• View in gallery

    Leaf chlorophyll status of ‘Florida 47’ tomato during establishment (16 d after transplanting) as affected by preplant spray application of 1-methylcyclopropene (1-MCP) (Expt. 2): (A) leaf chlorophyll index, and (B) plot photographs. Treatments were as follows: untreated water control, 1-MCP treatment at 12.5 mg·L−1, and 1-MCP treatment at 50 mg·L−1. Spray treatments were performed with a spray volume of 15.6 mL/plant at 1 d before transplanting.

  • View in gallery

    Postplanting gas exchange of ‘Florida 47’ tomato as affected by preplant spray application of 1-methylcyclopropene (1-MCP) (Expt. 2): (A) net CO2 assimilation rate, and (B) stomatal conductance. Both gas exchange variables showed steady increases after transplanting. Treatments were as described in Fig. 3. Orthogonal contrasts (0 vs. 12.5 and 50 mg·L−1) were performed based on the following hypothesis: 12.5 and 50 mg·L−1 are above the saturation concentration of 1-MCP to inactivate ethylene receptors; therefore, growth-modulating effects are equivalent at both concentrations. DAT, days after transplanting.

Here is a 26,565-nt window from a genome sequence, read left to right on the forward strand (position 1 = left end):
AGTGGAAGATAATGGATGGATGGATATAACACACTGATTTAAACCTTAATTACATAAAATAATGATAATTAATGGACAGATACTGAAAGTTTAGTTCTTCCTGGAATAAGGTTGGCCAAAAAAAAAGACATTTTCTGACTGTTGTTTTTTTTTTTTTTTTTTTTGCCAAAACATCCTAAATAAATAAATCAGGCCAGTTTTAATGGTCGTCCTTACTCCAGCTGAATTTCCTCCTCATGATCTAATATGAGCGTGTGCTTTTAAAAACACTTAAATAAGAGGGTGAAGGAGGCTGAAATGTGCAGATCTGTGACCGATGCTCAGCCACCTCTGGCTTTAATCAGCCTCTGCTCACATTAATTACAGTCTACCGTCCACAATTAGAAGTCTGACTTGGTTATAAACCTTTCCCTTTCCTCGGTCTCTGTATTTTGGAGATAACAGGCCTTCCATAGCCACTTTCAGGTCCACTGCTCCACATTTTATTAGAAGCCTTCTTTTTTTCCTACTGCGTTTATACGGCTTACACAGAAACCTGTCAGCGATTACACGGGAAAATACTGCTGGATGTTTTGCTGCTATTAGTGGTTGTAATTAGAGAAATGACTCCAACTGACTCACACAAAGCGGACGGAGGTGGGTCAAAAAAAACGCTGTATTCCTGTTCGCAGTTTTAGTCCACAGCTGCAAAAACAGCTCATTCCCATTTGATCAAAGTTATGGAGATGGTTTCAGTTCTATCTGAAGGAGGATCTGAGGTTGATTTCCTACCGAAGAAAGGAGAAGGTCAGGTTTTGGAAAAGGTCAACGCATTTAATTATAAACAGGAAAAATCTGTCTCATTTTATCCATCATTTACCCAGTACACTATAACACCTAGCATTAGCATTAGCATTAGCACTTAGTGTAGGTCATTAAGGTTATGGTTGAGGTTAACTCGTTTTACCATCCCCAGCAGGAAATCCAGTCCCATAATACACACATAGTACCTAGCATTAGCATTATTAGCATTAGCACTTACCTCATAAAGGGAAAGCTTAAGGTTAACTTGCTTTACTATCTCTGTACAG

• View in gallery

    Linear correlation between shoot fresh weight and flower number of ‘Florida 47’ tomato at the harvest (Expt. 2). The slope was significantly different from zero (P > 0.05). Treatments were as described in Fig. 3. Data variation is due mainly to preplant treatment of 1-methylcyclopropene (1-MCP), which increased both shoot fresh weight and flower number (Table 2).

  • View in gallery

    Linear correlation between flower number and fruit set of ‘Florida 47’ tomato (Expt. 2). The slope was significantly different from zero (P > 0.05). Flower number data were collected at the harvest. Treatments were as described in Fig. 3. Data variation is due mainly to preplant 1-methylcyclopropene treatment, which increased both flower number and fruit set (Tables 2 and 3).

  • View in gallery

    Mode of action of preplant treatment of 1-methylcyclopropene (1-MCP) for reducing transplant shock in vegetable seedlings. First, 1-MCP inhibits ethylene perception by inactivating ethylene receptors. The inhibited ethylene perception suppresses ethylene-induced growth modulation (e.g., leaf chlorosis, leaf epinasty, stem thickening, and inhibition in stem elongation and leaf expansion) during the transport and transplanting of seedlings. The suppression of ethylene-induced stress responses maintains uninterrupted growth, thereby improving stand establishment of seedlings.